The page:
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How well, you might be wondering, is the UK fashion sector continuing to cope amid the cost and supply chain pressures that are presently being felt by us all?
The short answer is, according to at least one source, better than one might have feared. However, there can be no doubt that many retailers up and down the UK are still facing major challenges in their efforts to survive and achieve meaningful growth.
Retailers struggling to find positive signs
First, some bad news – and there was sadly a fair bit of it to be found in the most recent BDO High Street Sales Tracker (HSST).
The month of June 2022 saw the most modest like-for-like (LFL) sales growth since February 2021. Sophie Michael – head of retail and wholesale at BDO – pointed to such worrying factors in this as historically low levels of consumer confidence, a 20-year-low in real wages, and expectations of further increases in interest rates.
In such circumstances, retailers might hope to at least see political stability and a clear sense of direction from the government to allow for these issues to be tackled. However, even the prospects of this seem bleak – at least for now – amid Prime Minister Boris Johnson’s resignation and an impending Conservative Party leadership battle that might not conclude until the autumn.
Looking to the actual statistics in the report, they might initially seem to be almost encouraging. In fact, total LFL sales – including those both online and in brick-and-mortar stores – went up by 8.4% compared to June 2021. However, this was actually the slowest increase for 16 months, and it is believed that inflation accounted for much of the rise.
Furthermore, total non-store LFL sales were a mere 1.6% higher during June. This was at least the third positive result in a row for the online retail sector; however, given that even June 2021 saw fairly modest growth of 8.2%, it is a very disappointing outcome. It does, though, illustrate to some extent how enthusiastically consumers have embraced a return to high-street shopping.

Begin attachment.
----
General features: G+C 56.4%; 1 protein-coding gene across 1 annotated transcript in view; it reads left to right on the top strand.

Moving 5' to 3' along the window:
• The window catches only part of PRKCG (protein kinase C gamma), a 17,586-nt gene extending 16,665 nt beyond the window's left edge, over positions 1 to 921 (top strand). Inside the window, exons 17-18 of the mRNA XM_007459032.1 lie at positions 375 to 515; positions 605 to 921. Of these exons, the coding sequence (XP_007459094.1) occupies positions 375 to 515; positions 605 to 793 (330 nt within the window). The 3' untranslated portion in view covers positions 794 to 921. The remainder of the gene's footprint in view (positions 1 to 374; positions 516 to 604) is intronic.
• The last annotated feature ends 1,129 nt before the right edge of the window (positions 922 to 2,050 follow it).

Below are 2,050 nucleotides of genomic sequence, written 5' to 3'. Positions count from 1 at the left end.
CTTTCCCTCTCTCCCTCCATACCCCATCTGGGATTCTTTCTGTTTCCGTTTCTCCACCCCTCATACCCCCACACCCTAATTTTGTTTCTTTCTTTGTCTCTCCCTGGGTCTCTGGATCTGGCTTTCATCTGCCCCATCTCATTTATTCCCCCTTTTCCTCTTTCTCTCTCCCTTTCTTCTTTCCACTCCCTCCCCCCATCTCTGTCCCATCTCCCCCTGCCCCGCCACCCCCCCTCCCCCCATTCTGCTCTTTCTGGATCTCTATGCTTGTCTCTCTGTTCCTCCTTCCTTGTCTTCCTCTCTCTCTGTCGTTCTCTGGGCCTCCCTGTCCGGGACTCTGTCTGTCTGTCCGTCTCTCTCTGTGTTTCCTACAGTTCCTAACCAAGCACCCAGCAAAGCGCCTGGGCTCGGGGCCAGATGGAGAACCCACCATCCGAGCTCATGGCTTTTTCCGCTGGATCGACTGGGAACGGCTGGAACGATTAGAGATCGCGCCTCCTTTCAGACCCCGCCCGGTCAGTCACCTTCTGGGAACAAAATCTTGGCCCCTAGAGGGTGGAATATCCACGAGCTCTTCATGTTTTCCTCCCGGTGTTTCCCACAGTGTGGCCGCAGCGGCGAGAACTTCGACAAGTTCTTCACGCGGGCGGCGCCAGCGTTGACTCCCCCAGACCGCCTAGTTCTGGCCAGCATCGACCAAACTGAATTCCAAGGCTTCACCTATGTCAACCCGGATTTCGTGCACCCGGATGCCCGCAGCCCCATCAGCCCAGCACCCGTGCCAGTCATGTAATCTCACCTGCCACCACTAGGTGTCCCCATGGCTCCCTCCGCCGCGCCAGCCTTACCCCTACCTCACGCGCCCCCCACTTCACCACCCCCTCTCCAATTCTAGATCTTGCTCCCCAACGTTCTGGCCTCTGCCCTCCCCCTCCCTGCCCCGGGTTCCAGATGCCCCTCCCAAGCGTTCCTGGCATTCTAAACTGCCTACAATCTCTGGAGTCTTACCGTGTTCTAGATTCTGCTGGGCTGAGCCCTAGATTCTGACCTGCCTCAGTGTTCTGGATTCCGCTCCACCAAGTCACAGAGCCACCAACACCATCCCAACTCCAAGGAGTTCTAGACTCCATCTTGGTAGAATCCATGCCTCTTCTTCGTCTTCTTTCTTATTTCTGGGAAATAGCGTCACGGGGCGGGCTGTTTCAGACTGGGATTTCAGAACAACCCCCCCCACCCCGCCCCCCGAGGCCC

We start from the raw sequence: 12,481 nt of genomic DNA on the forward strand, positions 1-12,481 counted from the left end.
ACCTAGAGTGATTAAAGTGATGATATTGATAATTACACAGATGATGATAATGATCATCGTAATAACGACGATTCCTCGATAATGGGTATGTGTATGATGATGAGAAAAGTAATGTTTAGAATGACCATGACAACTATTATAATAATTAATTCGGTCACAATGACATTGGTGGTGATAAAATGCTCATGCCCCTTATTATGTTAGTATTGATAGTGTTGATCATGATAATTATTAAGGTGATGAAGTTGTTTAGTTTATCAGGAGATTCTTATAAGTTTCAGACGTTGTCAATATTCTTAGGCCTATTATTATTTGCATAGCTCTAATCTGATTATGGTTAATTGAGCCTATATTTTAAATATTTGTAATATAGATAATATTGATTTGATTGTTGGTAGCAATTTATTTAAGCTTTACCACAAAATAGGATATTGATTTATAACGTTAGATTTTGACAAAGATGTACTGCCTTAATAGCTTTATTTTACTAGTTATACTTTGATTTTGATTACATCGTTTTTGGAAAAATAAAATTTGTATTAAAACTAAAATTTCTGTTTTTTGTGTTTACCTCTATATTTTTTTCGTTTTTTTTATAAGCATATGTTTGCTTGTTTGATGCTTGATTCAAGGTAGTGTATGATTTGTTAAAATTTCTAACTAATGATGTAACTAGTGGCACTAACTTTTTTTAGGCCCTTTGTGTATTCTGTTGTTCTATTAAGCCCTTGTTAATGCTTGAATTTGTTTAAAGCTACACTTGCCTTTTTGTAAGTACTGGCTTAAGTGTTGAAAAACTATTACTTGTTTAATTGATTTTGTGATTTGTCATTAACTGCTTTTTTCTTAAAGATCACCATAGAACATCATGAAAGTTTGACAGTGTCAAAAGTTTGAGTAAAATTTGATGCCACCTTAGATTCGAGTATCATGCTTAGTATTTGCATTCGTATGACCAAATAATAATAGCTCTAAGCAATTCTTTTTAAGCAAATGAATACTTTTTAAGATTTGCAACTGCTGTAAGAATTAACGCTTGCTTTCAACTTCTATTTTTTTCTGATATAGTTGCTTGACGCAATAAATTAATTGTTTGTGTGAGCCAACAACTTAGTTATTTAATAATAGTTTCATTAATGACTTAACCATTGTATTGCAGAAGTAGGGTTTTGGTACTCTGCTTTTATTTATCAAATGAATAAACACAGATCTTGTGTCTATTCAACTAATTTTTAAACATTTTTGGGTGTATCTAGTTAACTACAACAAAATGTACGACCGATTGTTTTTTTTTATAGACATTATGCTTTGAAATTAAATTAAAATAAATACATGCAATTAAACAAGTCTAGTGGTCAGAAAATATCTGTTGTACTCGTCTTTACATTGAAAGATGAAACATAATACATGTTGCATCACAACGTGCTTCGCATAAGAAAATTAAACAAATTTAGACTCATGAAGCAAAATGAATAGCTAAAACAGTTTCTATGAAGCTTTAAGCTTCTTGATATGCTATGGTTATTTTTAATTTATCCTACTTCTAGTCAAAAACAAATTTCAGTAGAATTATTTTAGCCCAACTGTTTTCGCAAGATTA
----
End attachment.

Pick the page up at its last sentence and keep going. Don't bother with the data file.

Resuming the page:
So, what role did fashion play in supporting the health of UK retail?
The aforementioned increases were significantly fuelled by the fashion sector. Total LFL growth of 15.2% was recorded for fashion during June, compared to a 73.7% increase at this point in 2021, the latter inspired by fashion retailers reopening their stores with the lifting of the final coronavirus lockdown.
Sophie Michael suggested that the fashion sector had “undoubtedly been boosted by consumers refreshing their wardrobes for summer holidays.” She warned, however, that an 8.8% drop in sales for the homewares category, and the generally weak figures for online sales growth, were “key indicators that consumers are tightening their purse strings on discretionary spend and in particular on big-ticket items.”
In short, then, the challenges remain very real for even the sectors that emerged as the greatest beneficiaries in BDO’s latest sales tracker, and fashion is certainly not immune to sustained pressures from the wider world.
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